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POLSCI 1G06 (280)
Todd Alway (280)


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McMaster University
Political Science
Todd Alway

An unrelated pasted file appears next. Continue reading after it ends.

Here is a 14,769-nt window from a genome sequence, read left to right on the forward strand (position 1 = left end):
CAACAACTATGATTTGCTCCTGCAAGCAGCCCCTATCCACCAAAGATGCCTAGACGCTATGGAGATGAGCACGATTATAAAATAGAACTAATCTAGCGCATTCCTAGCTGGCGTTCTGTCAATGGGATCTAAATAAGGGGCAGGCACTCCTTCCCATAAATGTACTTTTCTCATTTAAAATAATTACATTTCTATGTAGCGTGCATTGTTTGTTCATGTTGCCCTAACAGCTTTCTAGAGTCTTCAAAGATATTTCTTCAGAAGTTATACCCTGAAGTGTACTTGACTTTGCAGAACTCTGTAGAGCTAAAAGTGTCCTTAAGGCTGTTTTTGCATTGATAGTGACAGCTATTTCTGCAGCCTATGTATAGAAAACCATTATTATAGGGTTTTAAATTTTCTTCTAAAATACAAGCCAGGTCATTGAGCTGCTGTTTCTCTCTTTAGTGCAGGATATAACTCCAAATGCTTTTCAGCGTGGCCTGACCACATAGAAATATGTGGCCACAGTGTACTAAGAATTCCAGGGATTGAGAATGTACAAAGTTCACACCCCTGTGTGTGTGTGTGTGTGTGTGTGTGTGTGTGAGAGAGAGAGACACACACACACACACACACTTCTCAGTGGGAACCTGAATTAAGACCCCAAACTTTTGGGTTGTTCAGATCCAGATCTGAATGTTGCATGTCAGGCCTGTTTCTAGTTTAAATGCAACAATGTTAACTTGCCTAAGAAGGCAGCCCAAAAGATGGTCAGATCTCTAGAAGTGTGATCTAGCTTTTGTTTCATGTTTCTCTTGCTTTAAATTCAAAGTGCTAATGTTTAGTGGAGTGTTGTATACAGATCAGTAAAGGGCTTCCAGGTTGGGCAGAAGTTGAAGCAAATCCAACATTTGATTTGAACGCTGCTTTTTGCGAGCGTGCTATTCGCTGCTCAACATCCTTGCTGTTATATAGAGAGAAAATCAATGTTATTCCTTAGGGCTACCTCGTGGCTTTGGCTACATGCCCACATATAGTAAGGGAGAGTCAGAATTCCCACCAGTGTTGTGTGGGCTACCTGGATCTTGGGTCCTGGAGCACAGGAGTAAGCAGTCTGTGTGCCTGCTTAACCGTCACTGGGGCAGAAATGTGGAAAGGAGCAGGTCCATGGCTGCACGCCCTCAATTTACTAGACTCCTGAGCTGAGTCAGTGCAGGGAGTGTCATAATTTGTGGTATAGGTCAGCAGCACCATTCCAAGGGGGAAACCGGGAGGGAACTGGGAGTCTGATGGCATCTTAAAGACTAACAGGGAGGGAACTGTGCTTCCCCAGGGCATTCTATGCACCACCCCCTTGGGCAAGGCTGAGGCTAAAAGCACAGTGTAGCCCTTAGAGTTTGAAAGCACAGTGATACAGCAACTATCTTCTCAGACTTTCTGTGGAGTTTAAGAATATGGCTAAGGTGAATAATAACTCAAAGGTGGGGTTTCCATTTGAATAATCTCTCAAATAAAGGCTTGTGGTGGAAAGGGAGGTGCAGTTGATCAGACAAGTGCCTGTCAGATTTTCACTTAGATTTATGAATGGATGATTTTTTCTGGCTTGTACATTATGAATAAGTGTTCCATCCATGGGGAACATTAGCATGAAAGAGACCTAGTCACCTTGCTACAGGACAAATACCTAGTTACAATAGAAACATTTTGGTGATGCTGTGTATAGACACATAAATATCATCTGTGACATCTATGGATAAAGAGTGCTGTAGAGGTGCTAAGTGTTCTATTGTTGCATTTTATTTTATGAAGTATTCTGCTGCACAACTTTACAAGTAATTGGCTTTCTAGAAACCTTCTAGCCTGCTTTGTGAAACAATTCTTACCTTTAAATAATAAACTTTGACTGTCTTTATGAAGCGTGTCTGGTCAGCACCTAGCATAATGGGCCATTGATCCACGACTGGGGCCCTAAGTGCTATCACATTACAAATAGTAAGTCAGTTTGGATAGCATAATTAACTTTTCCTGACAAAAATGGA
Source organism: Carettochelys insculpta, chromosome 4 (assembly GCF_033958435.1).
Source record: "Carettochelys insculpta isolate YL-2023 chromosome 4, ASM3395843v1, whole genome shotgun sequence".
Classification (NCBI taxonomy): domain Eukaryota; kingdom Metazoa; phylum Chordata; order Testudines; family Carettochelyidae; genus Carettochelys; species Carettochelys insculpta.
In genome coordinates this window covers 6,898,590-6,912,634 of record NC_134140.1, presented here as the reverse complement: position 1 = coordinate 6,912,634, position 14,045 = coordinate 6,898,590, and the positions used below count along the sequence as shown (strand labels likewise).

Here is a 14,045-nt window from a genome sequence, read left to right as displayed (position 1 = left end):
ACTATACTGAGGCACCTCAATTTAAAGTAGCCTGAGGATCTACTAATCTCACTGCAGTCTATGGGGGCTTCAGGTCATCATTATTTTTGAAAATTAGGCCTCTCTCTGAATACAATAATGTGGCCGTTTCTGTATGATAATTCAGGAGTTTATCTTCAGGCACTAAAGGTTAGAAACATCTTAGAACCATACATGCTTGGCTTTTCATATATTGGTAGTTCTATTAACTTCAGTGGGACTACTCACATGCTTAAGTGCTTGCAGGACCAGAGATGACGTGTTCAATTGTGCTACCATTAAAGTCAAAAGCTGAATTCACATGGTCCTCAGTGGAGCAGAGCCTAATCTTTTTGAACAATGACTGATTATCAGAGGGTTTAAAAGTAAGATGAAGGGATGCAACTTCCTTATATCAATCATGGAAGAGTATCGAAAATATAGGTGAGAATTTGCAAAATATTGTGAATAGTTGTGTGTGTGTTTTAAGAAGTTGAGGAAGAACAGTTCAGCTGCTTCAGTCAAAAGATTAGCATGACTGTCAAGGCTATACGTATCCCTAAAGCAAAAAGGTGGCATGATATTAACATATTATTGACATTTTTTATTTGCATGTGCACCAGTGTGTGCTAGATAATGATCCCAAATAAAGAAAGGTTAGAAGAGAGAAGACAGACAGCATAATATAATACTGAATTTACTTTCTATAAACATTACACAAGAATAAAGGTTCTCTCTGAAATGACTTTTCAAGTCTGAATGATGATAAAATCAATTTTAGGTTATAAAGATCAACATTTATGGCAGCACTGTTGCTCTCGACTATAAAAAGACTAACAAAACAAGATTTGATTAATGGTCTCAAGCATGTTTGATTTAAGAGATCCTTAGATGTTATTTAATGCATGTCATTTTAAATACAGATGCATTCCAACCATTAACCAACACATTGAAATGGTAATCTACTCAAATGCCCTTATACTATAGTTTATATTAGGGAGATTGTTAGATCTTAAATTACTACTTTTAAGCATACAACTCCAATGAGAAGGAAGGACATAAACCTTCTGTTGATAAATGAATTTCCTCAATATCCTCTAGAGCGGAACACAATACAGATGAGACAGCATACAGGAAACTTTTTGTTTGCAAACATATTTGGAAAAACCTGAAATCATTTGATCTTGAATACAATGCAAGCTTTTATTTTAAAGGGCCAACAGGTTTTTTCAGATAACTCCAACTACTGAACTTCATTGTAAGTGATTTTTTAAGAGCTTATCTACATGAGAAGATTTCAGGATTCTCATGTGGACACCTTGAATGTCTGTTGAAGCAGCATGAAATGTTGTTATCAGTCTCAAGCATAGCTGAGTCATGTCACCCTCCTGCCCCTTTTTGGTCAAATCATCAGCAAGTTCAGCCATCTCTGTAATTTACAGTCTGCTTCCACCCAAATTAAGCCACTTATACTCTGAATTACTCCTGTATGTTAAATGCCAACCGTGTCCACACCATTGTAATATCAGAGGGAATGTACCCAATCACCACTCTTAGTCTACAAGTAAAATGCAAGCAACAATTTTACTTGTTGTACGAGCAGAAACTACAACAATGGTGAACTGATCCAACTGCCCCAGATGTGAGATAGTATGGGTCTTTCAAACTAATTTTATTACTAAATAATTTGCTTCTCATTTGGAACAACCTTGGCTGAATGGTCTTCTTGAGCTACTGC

The modern global economy is characterized by both great wealth and great poverty. Certain states have high per capita incomes, developed infrastructures, and the international influence that comes along with this. Other states suffer through extreme destitution, economic vulnerability, and a seeming inability to benefit from the global economic system. How does dependency theory explain this divide? According to the theory, why are some states able to develop economically while others are underdeveloped? Why are some nations prosperous with all of life’s necessities as well as luxuries, while other nations live in extreme destitution and economic vulnerability? It is a common question that many ponder upon and will be the basis of this paper, highlighting and explaining dependency theory, as well as exploring attempts to solve this underdevelopment and suggest policies that may lead to development. Dependency theory is a theory of how developing and developed nations interact. It can be seen as an opposition theory to the popular free market theory of interaction. Dependency theory was first formulated in the 1950s, drawing on a Marxian analysis of the global economy, and as a direct challenge to the free market economic policies of the post-War era. Dependency theory, holds that there are a small number of established nations that are continually fed by developing nations, at the expense of the developing nations’ own health. For example, the economic development of European states only occurred because of the economic underdevelopment of non- European states. These developing nations are essentially acting as colonial dependencies, sending their wealth to the developed nations with minimal compensation. In dependency theory, the developed nations actively keep developing nations in a subservient position, often through economic force by instituting sanctions, or by proscribing free trade policies attached to loans granted by the World Bank or International Monetary Fund. Dependency theory was incredibly popular during the 1960s and 1970s, when the free market policies of development theory seemed to have led much of the developing world to the brink of economic collapse. In the 1990s, with the rising success of countries such as India and Thailand, dependency theory lost some support, as it appeared development theory may indeed have been working. These days, although not as popular as in its heyday, dependency theory is nonetheless widespread in progressive circles, particular among groups working on alternative modes of capitalism in the developing world. The critiques of dependency theory can be leveled within a nation as well as internationally. In fact, dependency theory tends to trace its roots to back before the emergence of modern post-colonialism. On an internal
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